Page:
A scene from 'Showtime'
Courtesy Photo
2 stars 95 minutes | Rated: PG-13
Opened: Friday, March 15, 2002
Directed by Tom Dey

Starring Robert De Niro, Eddie Murphy, Rene Russo, Perdro Damian, Drena De Niro, Frankie R. Faison, Linda Hart, William Shatner

Cameo: Johnnie Cochran


Even more forgettable on the small screen than in the theater.

   VIDEO RELEASE: 08.13.2002


 LINKS for this film
Official site
at Rotten Tomatoes
at Internet Movie Database
Watch the trailer!
Hypocritical 'Showtime' sets out to mock trite cop movie clichés, but succumbs to them completely

By Rob Blackwelder

The first 20 minutes of the cop-reality show comedy "Showtime" are ripe with glossy satire. Robert De Niro plays a no-nonsense Los Angeles detective forced to let TV crews follow him on and off the job so the department won't get sued for his assault on a network cameraman. The guy got in his way during a collar.

The new show's producer (Renee Russo) -- a zealous Hollywood power-broad-in-Prada-shoes with her finger forever on the pulse of the latest demographic data -- quickly realizes her high concept is going to implode if grumpy, frumpy De Niro is all the program has to offer. So she recruits him a wisecracking, showboating, fame-seeking partner (Eddie Murphy) from the dregs of the patrol ranks. She redecorates police headquarters and his dumpy apartment, IKEA-style. She hires former "T.J. Hooker" star William Shatner (in a funnier than usual send-up of himself) to coach her reluctant star on the finer points of eyebrow arching and moving car hood-jumping.

But after spending Act One on all this establishing, director Tom Dey ("Shanghai Noon") utterly abandons the picture's fertile, sarcastic, "real cop" concept and allows "Showtime" to become a high-concept hack job of undiluted Hollywood hypocrisy. Suddenly there's a bleach-blonde Euro-trash bad guy (Pedro Damian) who engineers ridiculously extravagant daylight armored car robberies for no apparent reason except to show off his customized uber-machine gun that fires one-inch ammunition. Suddenly unmotivated cars chases erupt out of nowhere, always ending in slow-mo explosion-crashes.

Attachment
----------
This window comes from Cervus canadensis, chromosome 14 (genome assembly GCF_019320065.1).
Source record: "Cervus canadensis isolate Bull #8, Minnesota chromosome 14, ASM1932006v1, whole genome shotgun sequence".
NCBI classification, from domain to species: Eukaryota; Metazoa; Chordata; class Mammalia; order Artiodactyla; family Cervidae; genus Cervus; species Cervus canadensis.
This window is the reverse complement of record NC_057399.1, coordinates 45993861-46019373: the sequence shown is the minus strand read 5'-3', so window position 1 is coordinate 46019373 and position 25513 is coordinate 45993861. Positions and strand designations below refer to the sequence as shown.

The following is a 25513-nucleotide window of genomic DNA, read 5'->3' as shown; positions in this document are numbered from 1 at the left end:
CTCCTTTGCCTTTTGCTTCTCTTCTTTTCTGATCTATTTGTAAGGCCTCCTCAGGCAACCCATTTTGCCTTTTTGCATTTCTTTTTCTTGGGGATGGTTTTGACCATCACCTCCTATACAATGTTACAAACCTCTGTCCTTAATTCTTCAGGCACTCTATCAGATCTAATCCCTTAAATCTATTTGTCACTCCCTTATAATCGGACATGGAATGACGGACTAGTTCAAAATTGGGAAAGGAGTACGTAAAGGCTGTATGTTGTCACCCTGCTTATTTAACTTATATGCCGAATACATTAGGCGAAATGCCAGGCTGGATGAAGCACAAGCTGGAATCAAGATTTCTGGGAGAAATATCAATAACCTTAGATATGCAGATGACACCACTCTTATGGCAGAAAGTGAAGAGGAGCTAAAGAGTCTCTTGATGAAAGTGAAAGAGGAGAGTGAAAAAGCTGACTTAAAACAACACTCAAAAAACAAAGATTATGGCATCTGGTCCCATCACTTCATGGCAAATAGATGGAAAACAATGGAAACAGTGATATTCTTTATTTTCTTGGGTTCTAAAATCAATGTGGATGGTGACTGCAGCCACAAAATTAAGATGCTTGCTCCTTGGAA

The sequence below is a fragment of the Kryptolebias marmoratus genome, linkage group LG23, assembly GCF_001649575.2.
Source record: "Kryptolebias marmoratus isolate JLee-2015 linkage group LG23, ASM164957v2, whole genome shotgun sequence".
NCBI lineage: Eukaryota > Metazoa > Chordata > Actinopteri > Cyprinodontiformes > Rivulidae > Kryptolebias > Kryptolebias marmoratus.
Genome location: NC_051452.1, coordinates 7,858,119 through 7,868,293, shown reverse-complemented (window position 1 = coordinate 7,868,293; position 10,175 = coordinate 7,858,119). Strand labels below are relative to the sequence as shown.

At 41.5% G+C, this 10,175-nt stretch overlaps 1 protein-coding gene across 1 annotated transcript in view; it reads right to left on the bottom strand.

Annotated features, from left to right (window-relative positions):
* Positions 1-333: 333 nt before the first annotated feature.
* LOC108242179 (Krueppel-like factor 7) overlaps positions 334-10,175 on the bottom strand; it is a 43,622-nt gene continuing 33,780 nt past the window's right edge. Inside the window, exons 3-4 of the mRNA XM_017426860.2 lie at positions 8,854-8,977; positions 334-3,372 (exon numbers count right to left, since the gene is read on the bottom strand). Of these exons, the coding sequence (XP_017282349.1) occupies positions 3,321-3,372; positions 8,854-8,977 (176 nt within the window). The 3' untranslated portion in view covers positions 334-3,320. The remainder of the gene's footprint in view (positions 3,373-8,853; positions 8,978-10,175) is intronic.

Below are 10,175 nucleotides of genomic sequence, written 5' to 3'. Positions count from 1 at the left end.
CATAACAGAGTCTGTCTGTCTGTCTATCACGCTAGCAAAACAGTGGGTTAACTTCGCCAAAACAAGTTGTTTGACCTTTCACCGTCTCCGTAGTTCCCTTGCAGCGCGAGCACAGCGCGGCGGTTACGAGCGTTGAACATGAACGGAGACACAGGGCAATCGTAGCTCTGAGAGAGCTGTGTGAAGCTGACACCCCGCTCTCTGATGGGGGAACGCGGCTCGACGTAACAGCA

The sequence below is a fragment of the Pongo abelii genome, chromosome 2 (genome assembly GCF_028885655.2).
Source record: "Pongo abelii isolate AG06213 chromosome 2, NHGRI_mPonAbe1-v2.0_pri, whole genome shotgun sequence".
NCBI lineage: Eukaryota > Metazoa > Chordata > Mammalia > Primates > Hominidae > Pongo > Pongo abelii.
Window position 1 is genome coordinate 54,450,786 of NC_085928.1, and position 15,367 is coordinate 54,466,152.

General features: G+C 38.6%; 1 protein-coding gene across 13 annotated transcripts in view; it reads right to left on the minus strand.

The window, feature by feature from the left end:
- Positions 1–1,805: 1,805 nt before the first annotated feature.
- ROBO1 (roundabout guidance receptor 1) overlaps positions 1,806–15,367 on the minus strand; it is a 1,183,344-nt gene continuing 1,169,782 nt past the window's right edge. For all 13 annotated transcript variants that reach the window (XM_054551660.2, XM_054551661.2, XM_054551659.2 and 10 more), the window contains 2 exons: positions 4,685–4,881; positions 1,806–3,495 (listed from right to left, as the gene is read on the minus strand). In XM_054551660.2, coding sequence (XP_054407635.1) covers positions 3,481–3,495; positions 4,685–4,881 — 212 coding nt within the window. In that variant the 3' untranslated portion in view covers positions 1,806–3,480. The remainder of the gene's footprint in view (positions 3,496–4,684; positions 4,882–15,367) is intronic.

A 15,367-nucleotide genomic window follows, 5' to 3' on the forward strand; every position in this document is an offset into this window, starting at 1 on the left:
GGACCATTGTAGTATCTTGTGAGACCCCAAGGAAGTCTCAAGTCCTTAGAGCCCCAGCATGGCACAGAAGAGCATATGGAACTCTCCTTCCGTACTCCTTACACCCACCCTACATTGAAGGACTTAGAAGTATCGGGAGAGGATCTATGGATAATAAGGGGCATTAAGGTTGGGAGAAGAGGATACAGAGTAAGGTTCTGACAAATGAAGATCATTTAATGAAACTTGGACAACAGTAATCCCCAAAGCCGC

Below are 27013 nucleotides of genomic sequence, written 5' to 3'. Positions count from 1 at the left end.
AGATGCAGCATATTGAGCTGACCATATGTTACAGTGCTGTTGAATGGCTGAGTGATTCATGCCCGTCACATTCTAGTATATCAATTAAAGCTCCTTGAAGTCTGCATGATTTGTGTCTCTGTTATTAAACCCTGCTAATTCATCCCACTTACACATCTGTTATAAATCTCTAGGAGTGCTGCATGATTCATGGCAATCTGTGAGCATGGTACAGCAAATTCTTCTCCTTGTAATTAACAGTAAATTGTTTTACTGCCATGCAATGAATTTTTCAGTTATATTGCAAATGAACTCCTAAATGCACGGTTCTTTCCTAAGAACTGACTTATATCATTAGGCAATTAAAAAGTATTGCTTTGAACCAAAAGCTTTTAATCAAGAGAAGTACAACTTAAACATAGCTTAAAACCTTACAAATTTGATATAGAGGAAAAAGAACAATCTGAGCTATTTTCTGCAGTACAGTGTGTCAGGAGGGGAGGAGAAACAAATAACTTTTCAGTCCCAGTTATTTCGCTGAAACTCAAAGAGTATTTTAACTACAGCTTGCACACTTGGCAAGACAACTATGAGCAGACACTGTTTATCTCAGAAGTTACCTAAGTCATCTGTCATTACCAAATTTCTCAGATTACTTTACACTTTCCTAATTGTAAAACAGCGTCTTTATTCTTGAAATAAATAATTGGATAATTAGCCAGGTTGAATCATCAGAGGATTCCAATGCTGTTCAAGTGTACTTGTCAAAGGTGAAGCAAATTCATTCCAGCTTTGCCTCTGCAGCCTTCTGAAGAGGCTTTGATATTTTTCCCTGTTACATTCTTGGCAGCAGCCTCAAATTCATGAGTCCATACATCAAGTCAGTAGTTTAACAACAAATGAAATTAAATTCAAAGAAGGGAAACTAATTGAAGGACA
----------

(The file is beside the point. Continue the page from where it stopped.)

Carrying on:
Murphy's wannabe-actor beat cop discovers an actual passion for real police work, of course. De Niro softens, becomes a loose cannon whose badge and gun are demanded by Captain Cliché. The bad guys are chased through crowds, guns-a-blazin' and hostage-takin', even though there's no credible evidence they were involved in any crime (the cops don't see what we see). And, of course, the TV show is a huge hit, leading to a stunt-heavy climax of absurd proportions.

So much potential goes to waste in this ironically trite "Lethal Weapon" rip-off masquerading as a "Lethal Weapon" parody that the movie is all down hill after the laugh-out-loud first scene, in which De Niro gives a barking, dead-serious, tough-guy speech about what it's really like to be a cop ("I've never had to choose between the blue wire and the green wire...") -- to a class of first graders who are scared stiff of him.

Even in an industry like Hollywood filmmaking, built on insincerity and cheap contrivance, it's pathetically sanctimonious to make a satire that becomes, then grossly exceeds, that which it's meant to mock.


Buy from Amazon

Rent from Netflix

or Search for

Unlmited DVD rental
$20 a month

powered by FreeFind
SPLICEDwire home
Online Film Critics Society
All Rights Reserved
Return to top
Current Reviews
SPLICEDwire Home